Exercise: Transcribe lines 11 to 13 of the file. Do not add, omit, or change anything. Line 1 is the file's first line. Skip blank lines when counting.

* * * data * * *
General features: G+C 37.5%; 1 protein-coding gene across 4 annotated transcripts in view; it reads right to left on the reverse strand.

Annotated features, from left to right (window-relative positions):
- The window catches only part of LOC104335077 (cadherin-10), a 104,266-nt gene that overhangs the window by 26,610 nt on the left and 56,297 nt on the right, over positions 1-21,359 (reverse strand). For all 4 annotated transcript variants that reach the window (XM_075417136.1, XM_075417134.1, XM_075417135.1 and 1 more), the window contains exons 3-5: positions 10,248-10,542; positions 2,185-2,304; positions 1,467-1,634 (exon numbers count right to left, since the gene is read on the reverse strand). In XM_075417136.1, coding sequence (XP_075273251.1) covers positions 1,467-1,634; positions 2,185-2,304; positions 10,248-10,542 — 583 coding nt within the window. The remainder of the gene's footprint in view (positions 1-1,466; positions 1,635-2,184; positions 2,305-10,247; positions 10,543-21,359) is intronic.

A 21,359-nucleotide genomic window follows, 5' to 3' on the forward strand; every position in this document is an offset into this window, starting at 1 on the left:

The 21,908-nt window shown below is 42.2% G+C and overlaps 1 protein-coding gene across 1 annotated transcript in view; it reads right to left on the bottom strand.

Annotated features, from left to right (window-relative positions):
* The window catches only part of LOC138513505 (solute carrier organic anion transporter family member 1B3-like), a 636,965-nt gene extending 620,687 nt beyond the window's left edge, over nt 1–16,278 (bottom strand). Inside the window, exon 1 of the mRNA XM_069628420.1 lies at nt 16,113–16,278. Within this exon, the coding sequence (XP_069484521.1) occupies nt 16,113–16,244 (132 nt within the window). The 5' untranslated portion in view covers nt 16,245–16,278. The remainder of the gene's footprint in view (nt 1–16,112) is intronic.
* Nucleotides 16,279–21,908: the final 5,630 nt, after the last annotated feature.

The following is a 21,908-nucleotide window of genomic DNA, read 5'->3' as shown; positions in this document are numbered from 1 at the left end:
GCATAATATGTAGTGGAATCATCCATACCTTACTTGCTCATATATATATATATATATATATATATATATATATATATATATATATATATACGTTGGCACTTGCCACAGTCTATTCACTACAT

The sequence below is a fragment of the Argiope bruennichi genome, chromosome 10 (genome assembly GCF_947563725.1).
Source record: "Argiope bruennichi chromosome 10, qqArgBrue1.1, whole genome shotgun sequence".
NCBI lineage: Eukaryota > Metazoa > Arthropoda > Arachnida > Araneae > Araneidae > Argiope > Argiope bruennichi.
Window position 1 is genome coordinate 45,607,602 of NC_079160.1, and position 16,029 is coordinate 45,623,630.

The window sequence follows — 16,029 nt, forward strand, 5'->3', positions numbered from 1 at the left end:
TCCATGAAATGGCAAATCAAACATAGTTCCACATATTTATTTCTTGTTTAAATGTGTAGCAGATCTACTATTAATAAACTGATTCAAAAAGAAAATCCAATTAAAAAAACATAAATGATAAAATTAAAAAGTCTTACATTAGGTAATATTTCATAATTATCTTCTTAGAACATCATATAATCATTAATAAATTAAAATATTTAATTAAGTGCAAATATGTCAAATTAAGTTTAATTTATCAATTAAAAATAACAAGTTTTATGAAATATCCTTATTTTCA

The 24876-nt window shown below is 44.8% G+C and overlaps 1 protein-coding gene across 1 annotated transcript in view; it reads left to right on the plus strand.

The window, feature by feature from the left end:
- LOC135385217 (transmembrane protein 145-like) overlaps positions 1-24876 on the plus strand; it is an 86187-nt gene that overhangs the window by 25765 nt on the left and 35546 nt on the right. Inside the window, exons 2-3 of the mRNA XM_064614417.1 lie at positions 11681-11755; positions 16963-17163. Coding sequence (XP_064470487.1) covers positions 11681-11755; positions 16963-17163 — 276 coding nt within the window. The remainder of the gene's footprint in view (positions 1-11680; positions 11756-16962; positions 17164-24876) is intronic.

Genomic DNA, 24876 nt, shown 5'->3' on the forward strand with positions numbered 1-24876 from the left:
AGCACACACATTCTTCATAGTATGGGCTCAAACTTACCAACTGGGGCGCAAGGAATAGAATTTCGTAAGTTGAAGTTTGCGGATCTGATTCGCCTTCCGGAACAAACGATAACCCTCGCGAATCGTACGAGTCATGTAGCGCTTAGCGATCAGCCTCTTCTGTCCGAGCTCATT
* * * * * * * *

The sequence below is a fragment of the Argiope bruennichi genome, chromosome 10 (genome assembly GCF_947563725.1).
Source record: "Argiope bruennichi chromosome 10, qqArgBrue1.1, whole genome shotgun sequence".
NCBI lineage: Eukaryota > Metazoa > Arthropoda > Arachnida > Araneae > Araneidae > Argiope > Argiope bruennichi.